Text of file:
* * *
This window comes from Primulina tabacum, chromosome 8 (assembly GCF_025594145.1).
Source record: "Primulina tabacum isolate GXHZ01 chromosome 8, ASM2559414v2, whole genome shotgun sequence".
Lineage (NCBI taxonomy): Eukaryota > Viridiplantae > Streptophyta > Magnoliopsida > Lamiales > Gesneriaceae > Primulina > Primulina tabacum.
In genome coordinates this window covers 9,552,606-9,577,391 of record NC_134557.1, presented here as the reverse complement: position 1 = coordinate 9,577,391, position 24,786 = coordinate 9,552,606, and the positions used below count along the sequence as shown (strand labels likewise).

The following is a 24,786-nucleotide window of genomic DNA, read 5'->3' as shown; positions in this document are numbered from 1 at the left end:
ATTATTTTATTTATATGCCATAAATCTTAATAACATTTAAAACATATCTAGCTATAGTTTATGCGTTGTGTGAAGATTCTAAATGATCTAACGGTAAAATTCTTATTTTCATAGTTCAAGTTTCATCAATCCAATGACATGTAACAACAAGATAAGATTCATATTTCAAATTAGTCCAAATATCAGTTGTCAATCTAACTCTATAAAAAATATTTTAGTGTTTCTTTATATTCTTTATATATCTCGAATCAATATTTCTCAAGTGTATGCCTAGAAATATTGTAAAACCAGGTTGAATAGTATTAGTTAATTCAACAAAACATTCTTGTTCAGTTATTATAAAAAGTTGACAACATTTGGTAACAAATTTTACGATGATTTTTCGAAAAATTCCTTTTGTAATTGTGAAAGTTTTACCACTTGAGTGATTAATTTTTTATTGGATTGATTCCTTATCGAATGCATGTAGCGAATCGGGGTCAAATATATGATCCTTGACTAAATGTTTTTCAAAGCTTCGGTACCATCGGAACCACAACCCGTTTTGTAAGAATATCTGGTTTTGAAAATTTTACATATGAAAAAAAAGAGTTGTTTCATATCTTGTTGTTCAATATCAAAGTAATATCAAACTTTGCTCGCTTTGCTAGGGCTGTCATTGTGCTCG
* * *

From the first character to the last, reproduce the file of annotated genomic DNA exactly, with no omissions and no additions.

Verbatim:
This window comes from Primulina tabacum, chromosome 8 (assembly GCF_025594145.1).
Source record: "Primulina tabacum isolate GXHZ01 chromosome 8, ASM2559414v2, whole genome shotgun sequence".
Lineage (NCBI taxonomy): Eukaryota > Viridiplantae > Streptophyta > Magnoliopsida > Lamiales > Gesneriaceae > Primulina > Primulina tabacum.
In genome coordinates this window covers 9,552,606-9,577,391 of record NC_134557.1, presented here as the reverse complement: position 1 = coordinate 9,577,391, position 24,786 = coordinate 9,552,606, and the positions used below count along the sequence as shown (strand labels likewise).

The following is a 24,786-nucleotide window of genomic DNA, read 5'->3' as shown; positions in this document are numbered from 1 at the left end:
ATTATTTTATTTATATGCCATAAATCTTAATAACATTTAAAACATATCTAGCTATAGTTTATGCGTTGTGTGAAGATTCTAAATGATCTAACGGTAAAATTCTTATTTTCATAGTTCAAGTTTCATCAATCCAATGACATGTAACAACAAGATAAGATTCATATTTCAAATTAGTCCAAATATCAGTTGTCAATCTAACTCTATAAAAAATATTTTAGTGTTTCTTTATATTCTTTATATATCTCGAATCAATATTTCTCAAGTGTATGCCTAGAAATATTGTAAAACCAGGTTGAATAGTATTAGTTAATTCAACAAAACATTCTTGTTCAGTTATTATAAAAAGTTGACAACATTTGGTAACAAATTTTACGATGATTTTTCGAAAAATTCCTTTTGTAATTGTGAAAGTTTTACCACTTGAGTGATTAATTTTTTATTGGATTGATTCCTTATCGAATGCATGTAGCGAATCGGGGTCAAATATATGATCCTTGACTAAATGTTTTTCAAAGCTTCGGTACCATCGGAACCACAACCCGTTTTGTAAGAATATCTGGTTTTGAAAATTTTACATATGAAAAAAAAGAGTTGTTTCATATCTTGTTGTTCAATATCAAAGTAATATCAAACTTTGCTCGCTTTGCTAGGGCTGTCATTGTGCTCG